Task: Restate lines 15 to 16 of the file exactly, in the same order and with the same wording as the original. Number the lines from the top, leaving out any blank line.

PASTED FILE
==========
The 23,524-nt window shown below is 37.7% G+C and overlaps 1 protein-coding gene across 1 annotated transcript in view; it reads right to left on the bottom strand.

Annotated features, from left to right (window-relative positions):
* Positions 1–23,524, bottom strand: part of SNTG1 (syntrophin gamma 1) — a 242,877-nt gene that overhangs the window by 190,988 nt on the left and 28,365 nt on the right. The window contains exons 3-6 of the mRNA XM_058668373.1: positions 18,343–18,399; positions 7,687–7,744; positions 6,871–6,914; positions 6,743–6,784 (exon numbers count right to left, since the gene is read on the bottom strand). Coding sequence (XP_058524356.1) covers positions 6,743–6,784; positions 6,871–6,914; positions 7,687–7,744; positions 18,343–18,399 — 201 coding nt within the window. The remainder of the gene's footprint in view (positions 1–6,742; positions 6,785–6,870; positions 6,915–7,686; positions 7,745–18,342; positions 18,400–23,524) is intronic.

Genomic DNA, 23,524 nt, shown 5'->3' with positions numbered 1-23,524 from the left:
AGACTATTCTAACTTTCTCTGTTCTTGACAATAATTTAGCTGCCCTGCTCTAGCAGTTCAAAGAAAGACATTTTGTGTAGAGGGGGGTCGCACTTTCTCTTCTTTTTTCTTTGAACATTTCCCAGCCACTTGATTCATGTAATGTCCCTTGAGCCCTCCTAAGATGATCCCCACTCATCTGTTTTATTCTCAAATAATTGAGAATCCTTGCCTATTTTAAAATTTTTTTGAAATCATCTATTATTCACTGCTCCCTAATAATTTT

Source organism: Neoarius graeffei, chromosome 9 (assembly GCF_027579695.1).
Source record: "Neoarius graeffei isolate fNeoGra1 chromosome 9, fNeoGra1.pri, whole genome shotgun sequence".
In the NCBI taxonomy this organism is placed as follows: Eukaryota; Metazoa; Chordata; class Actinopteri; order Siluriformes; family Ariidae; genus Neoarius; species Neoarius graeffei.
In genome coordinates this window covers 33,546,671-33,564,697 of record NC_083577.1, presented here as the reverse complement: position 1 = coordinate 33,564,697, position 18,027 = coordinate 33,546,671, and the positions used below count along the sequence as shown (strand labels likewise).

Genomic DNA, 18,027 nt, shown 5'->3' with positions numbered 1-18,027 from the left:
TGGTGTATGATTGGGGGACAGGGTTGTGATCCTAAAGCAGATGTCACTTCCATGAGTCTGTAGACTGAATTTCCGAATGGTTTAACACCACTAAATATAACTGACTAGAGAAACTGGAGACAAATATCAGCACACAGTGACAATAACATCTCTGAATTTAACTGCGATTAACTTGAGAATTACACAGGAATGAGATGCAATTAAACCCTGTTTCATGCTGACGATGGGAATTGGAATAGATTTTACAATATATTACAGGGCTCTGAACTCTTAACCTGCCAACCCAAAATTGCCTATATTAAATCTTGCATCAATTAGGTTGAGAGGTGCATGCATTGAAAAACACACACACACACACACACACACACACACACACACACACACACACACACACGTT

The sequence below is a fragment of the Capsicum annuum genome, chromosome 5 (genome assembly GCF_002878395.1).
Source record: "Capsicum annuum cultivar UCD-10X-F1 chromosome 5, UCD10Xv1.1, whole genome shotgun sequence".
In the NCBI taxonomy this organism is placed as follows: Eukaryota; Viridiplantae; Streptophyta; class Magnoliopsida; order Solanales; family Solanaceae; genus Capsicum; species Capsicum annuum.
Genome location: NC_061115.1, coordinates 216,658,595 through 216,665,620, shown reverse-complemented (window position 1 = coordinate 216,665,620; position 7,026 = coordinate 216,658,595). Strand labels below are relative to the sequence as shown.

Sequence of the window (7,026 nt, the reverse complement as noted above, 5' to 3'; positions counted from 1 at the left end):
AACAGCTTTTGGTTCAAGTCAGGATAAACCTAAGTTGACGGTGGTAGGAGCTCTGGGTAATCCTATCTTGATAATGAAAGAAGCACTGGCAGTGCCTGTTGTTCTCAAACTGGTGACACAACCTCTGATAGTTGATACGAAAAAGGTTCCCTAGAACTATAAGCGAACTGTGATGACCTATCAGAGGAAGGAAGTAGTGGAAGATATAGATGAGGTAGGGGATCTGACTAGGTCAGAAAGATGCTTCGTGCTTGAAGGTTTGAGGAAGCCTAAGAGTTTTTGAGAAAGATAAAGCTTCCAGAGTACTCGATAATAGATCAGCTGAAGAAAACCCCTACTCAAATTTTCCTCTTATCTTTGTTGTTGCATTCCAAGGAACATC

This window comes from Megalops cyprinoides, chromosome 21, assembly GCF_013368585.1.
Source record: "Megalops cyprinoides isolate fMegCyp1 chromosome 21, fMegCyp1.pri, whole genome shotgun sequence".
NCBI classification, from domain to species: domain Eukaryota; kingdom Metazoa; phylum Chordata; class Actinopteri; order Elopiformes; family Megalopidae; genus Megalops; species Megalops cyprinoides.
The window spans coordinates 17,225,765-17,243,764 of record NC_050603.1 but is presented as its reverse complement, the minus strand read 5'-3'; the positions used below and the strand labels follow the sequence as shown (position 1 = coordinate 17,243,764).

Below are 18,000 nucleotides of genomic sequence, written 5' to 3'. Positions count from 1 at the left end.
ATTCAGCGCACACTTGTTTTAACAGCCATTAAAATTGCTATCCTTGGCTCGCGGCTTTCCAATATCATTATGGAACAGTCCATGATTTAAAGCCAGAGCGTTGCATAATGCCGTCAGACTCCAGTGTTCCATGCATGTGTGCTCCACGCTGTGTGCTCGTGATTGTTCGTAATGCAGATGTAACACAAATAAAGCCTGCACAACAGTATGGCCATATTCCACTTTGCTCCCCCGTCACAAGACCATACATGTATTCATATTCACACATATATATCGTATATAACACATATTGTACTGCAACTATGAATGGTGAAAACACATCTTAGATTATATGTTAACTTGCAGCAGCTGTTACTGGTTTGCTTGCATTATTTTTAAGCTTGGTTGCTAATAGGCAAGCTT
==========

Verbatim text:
Genome location: NC_061115.1, coordinates 216,658,595 through 216,665,620, shown reverse-complemented (window position 1 = coordinate 216,665,620; position 7,026 = coordinate 216,658,595). Strand labels below are relative to the sequence as shown.

Sequence of the window (7,026 nt, the reverse complement as noted above, 5' to 3'; positions counted from 1 at the left end):